Now showing 1 - 4 of 4
ItemNo Preview AvailableField Effect Transistor-Like Control of Capillaric Flow Using Off-ValvesMeffan, RC ; Mak, D ; Menges, J ; Dolamore, F ; Fee, C ; Dobson, RCJ ; Nock, V (IEEE, 2022-01-01)
ItemNo Preview AvailableFeasibility of a Chronic, Minimally Invasive Endovascular Neural InterfaceOpie, NL ; Rind, GS ; John, SE ; Ronayne, SM ; Grayden, DB ; Burkitt, AN ; May, CN ; O'Brien, TJ ; Oxley, TJ ; Patton, J ; Barbieri, R ; Ji, J ; Jabbari, E ; Dokos, S ; Mukkamala, R ; Guiraud, D ; Jovanov, E ; Dhaher, Y ; Panescu, D ; Vangils, M ; Wheeler, B ; Dhawan, AP (IEEE, 2016-01-01)Development of a neural interface that can be implanted without risky, open brain surgery will increase the safety and viability of chronic neural recording arrays. We have developed a minimally invasive surgical procedure and an endovascular electrode-array that can be delivered to overlie the cortex through blood vessels. Here, we describe feasibility of the endovascular interface through electrode viability, recording potential and safety. Electrochemical impedance spectroscopy demonstrated that electrode impedance was stable over 91 days and low frequency phase could be used to infer electrode incorporation into the vessel wall. Baseline neural recording were used to identify the maximum bandwidth of the neural interface, which remained stable around 193 Hz for six months. Cross-sectional areas of the implanted vessels were non-destructively measured using the Australian Synchrotron. There was no case of occlusion observed in any of the implanted animals. This work demonstrates the feasibility of an endovascular neural interface to safely and efficaciously record neural information over a chronic time course.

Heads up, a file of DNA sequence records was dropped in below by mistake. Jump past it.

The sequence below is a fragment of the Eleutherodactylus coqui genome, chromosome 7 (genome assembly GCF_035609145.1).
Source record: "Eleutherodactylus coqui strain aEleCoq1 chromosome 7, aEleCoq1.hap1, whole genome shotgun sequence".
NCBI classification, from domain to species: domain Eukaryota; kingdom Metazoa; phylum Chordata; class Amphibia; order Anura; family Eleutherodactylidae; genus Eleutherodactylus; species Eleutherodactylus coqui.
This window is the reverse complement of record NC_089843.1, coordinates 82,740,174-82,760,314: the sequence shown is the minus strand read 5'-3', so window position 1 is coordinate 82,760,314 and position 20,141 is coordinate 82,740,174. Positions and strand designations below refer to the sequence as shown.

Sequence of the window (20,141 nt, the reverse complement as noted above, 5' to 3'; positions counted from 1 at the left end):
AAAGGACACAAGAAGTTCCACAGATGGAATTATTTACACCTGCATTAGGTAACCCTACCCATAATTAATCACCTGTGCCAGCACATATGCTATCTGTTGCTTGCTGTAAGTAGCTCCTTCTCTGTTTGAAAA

ItemExploring misconceptions as a trigger for enhancing student learningVerkade, H ; Lodge, JM ; Elliott, K ; Mulhern, TD ; Espinosa, AA ; Cropper, SJ ; Rubinstein, BIP ; Walker, R ; Bedford, S (Higher Education Research and Development Society of Australasia, Inc, 2017)This article addresses the importance of confronting misconceptions in the teaching of the STEM disciplines. First, we review the central place for threshold concepts in many disciplines and the threat misconceptions pose to quality education. Second, approaches will be offered for confronting misconceptions in the classroom in different contexts. Finally, we discuss what we can learn about these approaches and the common threads that reveal successful approaches. These steps have been explored in relation to four case studies across diverse disciplines. From these case studies, a set of principles about how best to address misconceptions in STEM disciplines has been distilled. As conceptual knowledge increases in importance in higher education, effective strategies for helping students develop accurate conceptual understanding will also be increasingly critical.
ItemPrecision Medicine: Dawn of Supercomputing in ‘omics ResearchReumann, M ; Holt, KE ; Inouye, M ; Stinear, T ; Goudey, B ; Abraham, G ; WANG, Q ; Shi, F ; Kowalczyk, A ; Pearce, A ; Isaac, A ; Pope, BJ ; Butzkueven, H ; Wagner, J ; Moore, S ; Downton, M ; Church, PC ; Turner, SJ ; Field, J ; Southey, M ; Bowtell, D ; Schmidt, D ; Makalic, E ; Zobel, J ; Hopper, J ; Petrovski, S ; O'Brien, T (eResearch Australasia, 2011)